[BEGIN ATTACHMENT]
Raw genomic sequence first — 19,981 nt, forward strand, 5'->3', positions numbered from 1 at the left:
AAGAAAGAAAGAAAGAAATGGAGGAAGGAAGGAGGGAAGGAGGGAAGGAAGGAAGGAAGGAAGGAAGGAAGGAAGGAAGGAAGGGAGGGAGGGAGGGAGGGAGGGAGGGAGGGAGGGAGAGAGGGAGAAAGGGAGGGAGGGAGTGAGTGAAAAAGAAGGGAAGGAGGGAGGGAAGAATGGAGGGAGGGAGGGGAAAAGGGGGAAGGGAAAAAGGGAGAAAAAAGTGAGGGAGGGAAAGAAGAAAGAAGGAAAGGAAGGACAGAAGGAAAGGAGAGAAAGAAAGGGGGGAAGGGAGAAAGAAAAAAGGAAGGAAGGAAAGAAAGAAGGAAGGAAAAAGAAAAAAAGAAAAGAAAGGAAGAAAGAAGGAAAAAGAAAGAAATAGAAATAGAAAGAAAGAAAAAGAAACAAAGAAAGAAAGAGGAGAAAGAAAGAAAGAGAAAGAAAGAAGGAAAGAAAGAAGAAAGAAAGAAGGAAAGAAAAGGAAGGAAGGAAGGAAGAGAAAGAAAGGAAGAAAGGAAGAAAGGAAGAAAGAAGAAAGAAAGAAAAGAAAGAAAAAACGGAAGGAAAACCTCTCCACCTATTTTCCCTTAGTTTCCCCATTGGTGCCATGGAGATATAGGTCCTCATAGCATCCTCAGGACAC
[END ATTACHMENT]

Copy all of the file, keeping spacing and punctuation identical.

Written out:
Raw genomic sequence first — 19,981 nt, forward strand, 5'->3', positions numbered from 1 at the left:
AAGAAAGAAAGAAAGAAATGGAGGAAGGAAGGAGGGAAGGAGGGAAGGAAGGAAGGAAGGAAGGAAGGAAGGAAGGAAGGAAGGGAGGGAGGGAGGGAGGGAGGGAGGGAGGGAGGGAGAGAGGGAGAAAGGGAGGGAGGGAGTGAGTGAAAAAGAAGGGAAGGAGGGAGGGAAGAATGGAGGGAGGGAGGGGAAAAGGGGGAAGGGAAAAAGGGAGAAAAAAGTGAGGGAGGGAAAGAAGAAAGAAGGAAAGGAAGGACAGAAGGAAAGGAGAGAAAGAAAGGGGGGAAGGGAGAAAGAAAAAAGGAAGGAAGGAAAGAAAGAAGGAAGGAAAAAGAAAAAAAGAAAAGAAAGGAAGAAAGAAGGAAAAAGAAAGAAATAGAAATAGAAAGAAAGAAAAAGAAACAAAGAAAGAAAGAGGAGAAAGAAAGAAAGAGAAAGAAAGAAGGAAAGAAAGAAGAAAGAAAGAAGGAAAGAAAAGGAAGGAAGGAAGGAAGAGAAAGAAAGGAAGAAAGGAAGAAAGGAAGAAAGAAGAAAGAAAGAAAAGAAAGAAAAAACGGAAGGAAAACCTCTCCACCTATTTTCCCTTAGTTTCCCCATTGGTGCCATGGAGATATAGGTCCTCATAGCATCCTCAGGACAC